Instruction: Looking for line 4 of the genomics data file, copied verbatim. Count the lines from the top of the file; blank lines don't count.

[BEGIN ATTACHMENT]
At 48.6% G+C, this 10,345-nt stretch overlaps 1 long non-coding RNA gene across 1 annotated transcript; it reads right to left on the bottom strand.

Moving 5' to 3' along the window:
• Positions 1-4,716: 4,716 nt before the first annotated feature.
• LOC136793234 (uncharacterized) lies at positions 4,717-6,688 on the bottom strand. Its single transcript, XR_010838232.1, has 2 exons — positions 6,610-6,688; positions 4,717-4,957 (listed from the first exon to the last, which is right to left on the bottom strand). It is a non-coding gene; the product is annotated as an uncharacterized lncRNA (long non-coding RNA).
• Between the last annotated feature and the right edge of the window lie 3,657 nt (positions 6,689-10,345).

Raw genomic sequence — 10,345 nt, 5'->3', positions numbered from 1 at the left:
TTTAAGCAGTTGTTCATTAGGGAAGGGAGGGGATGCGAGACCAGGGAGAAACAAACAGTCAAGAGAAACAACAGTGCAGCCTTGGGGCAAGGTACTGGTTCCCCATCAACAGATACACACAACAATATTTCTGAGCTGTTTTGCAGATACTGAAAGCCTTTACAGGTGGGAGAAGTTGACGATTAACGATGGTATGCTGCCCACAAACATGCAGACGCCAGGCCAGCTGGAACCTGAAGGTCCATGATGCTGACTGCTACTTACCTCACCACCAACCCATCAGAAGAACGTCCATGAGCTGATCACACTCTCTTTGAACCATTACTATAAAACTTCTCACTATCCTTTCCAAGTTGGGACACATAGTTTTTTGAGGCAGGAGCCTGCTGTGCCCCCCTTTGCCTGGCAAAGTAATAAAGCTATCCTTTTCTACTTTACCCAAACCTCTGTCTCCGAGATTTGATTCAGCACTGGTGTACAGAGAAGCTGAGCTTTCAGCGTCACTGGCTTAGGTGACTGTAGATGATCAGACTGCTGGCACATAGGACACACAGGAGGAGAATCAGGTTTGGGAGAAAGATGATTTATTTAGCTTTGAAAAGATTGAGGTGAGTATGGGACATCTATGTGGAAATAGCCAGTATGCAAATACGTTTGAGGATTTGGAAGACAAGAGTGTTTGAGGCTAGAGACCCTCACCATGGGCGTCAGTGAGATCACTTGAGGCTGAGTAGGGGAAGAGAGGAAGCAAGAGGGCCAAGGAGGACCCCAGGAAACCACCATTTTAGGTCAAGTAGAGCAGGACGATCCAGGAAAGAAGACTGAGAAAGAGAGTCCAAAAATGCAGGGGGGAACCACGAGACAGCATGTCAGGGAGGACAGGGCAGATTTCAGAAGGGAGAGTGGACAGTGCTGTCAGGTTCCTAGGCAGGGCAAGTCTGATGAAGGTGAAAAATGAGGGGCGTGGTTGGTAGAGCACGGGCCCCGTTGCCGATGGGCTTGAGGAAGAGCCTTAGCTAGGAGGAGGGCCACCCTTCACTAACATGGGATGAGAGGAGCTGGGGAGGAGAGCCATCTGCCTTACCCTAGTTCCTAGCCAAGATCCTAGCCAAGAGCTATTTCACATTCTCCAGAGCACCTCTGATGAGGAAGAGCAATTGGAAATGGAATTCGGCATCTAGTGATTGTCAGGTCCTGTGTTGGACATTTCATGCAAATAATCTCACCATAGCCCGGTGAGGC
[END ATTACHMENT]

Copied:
• LOC136793234 (uncharacterized) lies at positions 4,717-6,688 on the bottom strand. Its single transcript, XR_010838232.1, has 2 exons — positions 6,610-6,688; positions 4,717-4,957 (listed from the first exon to the last, which is right to left on the bottom strand). It is a non-coding gene; the product is annotated as an uncharacterized lncRNA (long non-coding RNA).